It started with a bang. When he was young and living with his parents, Gabor Balazsi’s curiosity sometimes got the better of him, at the expense of his parents’ house.

The future Henry Laufer associate professor of physical and quantitative biology at Stony Brook University was holding bare wires in his native home in Transylvania when he plugged in an appliance. The current surged through his body, preventing him from releasing the wires. Fortunately, his mother came in and “unplugged me.”

These days, Balazsi, is much more focused on the kinds of behavior that turns the instructions for a cell into something more dangerous, like cancer or a drug-resistant strain of a disease.

Balazsi recently received a $1.8 million, five-year grant from the National Institutes of Health to study how gene networks change, often to the detriment of human health, as is the case when they are active in cancer or when they are resisting treatment. The grant is called Maximizing Investigators’ Research Award.

“Cancer cells often don’t look the same in a matter of months and drug-resistant microbes may look the same in a matter of days,” Balazsi said. He would like to know “what causes them to change and how can we prevent them from changing to their advantage and our disadvantage?”

In a way, Balazsi is trying to figure out a code that is akin to the popular 1970s game Simon in which a player has to repeat a growing number of flashing lights and sounds. With each turn, the game increases the number of flashing lights and sounds, going from a single red, to red, green, yellow and green until the player can no longer recall the entire code.

He is looking for a similar key to a sequence of events that transforms a cell, except that in the cancer, there are millions of interacting lights, many of which are invisible. The cancer biologist tries to reconstruct the sequence in which some of these lights turned on by observing visible lights that are currently on.

He is exploring the “pattern that leads to the outcome” through changes of networks in yeast cells, he said. He is also hoping to explore pathogenic fungi. The pattern, he said, will change depending on the circumstances, which include the environment and initial mutations.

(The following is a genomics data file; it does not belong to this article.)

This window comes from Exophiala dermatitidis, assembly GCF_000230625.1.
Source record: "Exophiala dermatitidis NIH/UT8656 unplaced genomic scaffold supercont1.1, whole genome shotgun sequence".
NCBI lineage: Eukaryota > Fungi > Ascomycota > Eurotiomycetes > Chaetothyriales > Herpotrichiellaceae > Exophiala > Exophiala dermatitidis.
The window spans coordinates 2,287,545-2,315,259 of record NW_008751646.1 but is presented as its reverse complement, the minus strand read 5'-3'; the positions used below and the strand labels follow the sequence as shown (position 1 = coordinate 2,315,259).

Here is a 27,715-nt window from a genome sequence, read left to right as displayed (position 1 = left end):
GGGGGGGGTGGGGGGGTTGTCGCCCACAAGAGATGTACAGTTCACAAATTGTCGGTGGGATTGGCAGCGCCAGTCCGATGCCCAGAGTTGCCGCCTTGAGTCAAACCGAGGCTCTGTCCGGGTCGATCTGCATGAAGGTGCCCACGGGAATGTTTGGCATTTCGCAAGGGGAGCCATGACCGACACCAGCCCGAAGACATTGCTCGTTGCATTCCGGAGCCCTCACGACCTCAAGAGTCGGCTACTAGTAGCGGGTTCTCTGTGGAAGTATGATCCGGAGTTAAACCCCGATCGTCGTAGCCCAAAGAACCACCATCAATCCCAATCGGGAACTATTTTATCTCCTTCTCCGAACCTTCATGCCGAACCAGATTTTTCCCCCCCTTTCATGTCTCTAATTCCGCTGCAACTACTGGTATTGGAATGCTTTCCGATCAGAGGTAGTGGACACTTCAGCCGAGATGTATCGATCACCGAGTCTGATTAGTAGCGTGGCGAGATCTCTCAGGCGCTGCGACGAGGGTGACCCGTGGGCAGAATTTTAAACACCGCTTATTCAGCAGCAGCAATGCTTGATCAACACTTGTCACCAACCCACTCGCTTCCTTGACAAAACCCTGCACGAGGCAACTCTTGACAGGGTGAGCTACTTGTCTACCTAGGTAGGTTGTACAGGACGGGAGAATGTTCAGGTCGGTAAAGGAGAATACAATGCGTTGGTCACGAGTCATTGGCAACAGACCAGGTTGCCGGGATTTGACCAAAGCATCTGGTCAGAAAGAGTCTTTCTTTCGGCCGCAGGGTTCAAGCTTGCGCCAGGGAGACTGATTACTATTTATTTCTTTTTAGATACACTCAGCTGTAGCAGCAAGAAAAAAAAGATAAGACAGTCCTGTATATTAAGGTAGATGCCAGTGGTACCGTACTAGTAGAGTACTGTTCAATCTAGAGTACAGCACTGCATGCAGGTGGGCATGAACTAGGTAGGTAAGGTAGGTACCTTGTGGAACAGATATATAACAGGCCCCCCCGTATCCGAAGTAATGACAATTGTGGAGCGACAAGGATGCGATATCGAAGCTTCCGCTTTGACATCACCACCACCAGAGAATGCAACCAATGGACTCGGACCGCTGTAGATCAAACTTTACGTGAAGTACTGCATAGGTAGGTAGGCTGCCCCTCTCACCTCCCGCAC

Scientists who have collaborated with Balazsi suggested his understanding of several scientific disciplines enables him to conduct innovative research.

“He bridges two fields, biology and biophysics, allowing him not only to describe biological processes but also to model them and make predictions that can then be tested,” Marsha Rosner, the Charles B. Huggins professor at the University of Chicago, wrote in an email.

While Balazsi doesn’t treat patients, he is focused on understanding and controlling the processes that lead a cell or group of cells to change from a uniform function and task to a heterogeneous one, where the cells may follow a different path using a previously inactive network of genes.

By understanding what causes these changes, he hopes to find ways to slow their progress or prevent the kind of deviations that lead to combinations that are destructive to humans, such as when the cellular machinery copies itself uncontrollably.

Balazsi and Rosner collaborated on one paper and are continuing to work together. “Our work demonstrates one mechanism by which cells move from a homogeneous population to a more complex population that contains cells that promote cancer,” Rosner explained. “This mechanism is not based on mutations in genes, but rather on changes in the way that genes interact with each other in cells.”

On a fundamental level, Balazsi explained that researchers have developed considerable understanding, but still not enough, of what happens in normal conditions. He is seeking to discover the logic cells use to survive under stressful conditions.

Balazsi would like to determine if there is “anything we can do to decrease the tendency of cells to deviate from normality,” he said.